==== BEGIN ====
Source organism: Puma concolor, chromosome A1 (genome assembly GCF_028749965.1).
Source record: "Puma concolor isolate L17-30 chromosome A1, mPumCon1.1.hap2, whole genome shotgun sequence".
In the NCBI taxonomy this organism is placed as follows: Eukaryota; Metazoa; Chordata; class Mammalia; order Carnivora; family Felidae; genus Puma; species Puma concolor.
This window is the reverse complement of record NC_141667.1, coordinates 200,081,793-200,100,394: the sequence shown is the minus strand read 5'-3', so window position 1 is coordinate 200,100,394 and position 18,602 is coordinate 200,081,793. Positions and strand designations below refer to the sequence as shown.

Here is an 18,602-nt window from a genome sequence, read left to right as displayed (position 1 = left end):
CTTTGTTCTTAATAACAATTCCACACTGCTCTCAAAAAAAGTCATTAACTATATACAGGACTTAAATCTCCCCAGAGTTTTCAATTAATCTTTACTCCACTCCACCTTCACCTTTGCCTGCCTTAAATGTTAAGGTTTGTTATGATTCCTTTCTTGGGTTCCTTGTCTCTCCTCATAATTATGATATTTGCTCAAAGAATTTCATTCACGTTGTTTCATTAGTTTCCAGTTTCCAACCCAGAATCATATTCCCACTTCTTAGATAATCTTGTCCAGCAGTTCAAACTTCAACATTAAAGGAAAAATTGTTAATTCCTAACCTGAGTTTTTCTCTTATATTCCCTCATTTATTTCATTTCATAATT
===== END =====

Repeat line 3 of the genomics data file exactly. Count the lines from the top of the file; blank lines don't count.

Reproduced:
In the NCBI taxonomy this organism is placed as follows: Eukaryota; Metazoa; Chordata; class Mammalia; order Carnivora; family Felidae; genus Puma; species Puma concolor.